Joe Roberts was one to watch in American motorcycle racing when he was coming up the ranks. He took wins in AMA Pro, won the MotoAmerica Superstock 600 championship in 2015, and in 2017 proved strong in the FIM CEV Repsol Moto2 class. He was young, he was clearly talented, and he was hungry. That combination got Roberts a chance to dip his toes in MotoGP’s Moto2 class in 2017, where he contested five races and then moved into the series full time in 2018. This year he’s back again with American Racing KTM and he’s still working hard to find his feet. It’s been a big jump to the world stage, and Roberts is not shy to admit it has been an adjustment.
“It’s pretty intense, man,” Roberts said of racing in Moto2. “You show up to a weekend… These guys are generally not far off the lap record within the first session, so it’s something mentally you have to wrap your head around when you show up to a track. Something I do when I come out here to the supermoto track is just try to set my absolute best time in the first outing to kind of train your brain to really just be firing right away. So it’s stuff like that that I think coming from the national level where things are a little bit more relaxed I would say, you kind of have to think about that.”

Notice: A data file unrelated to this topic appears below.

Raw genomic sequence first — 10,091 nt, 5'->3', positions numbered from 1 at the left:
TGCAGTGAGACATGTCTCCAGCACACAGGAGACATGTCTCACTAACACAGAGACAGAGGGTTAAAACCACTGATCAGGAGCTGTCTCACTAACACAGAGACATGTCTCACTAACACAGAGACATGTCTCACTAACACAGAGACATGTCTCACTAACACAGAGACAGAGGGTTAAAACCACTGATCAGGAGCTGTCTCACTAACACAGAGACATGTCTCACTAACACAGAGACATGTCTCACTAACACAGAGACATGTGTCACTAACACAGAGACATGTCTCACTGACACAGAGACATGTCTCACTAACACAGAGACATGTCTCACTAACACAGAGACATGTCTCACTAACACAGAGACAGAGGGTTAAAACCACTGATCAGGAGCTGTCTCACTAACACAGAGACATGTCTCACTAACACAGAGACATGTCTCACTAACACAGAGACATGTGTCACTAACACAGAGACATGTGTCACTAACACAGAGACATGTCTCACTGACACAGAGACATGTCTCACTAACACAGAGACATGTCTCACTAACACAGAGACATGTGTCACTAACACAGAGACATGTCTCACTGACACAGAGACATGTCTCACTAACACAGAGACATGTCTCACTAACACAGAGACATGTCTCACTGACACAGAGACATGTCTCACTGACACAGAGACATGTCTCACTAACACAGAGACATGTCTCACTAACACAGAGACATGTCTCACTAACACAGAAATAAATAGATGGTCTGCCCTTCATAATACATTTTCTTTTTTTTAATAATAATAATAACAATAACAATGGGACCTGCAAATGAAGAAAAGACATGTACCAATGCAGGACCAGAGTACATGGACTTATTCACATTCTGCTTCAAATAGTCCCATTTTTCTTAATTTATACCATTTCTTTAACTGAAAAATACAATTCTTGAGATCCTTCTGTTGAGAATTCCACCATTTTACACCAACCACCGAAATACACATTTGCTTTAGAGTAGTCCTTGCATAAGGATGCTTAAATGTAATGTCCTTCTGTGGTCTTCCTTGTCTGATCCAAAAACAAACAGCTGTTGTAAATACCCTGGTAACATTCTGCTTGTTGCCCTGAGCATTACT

Roberts used to prefer to take the first session to do some mental preparation with the bike, the track, to make a plan of attack. But he’s working to push past old habits like that.
“Visualizing the track and just understanding,” Roberts explains of his approach now. “I do a lot of watching the races before I show up. The next track is Jerez, so I’ll start to study all the previous years, different lines, different braking markers, things like that. You can spot a lot on those cameras. Also now MotoGP they do the onboard cameras too. You can just select that. So I do a lot of that stuff. That helps me out as soon as you get on the track. Obviously you still need a few laps to kind of put everything together, but that’s improved my process a lot more.”
The difficulty is compounded by a brand-new bike in Moto2 this year as well.
“I think there’s some things they still need to figure out with the electronics,” Roberts said of the new Triumph platform. “Just little stuff. Like in Austin where I put the first gear, the thing pops into neutral. So sometimes stuff like that can come up.
“But it’s a new class. They’re working the kinks out. That was something we were struggling with a little bit the last race. But it’s a new class. I like the bike. I’m a heavier guy so if I have more power, it helps.”
Plus getting the settings dialed is a whole other matter, adjusting the torque management system (not traction control) that, according to Roberts, essentially makes the throttle softer. Engine-braking settings and other maps all need to be refined.
In addition to all the technical concerns, there’s also the mental game and team dynamic to consider.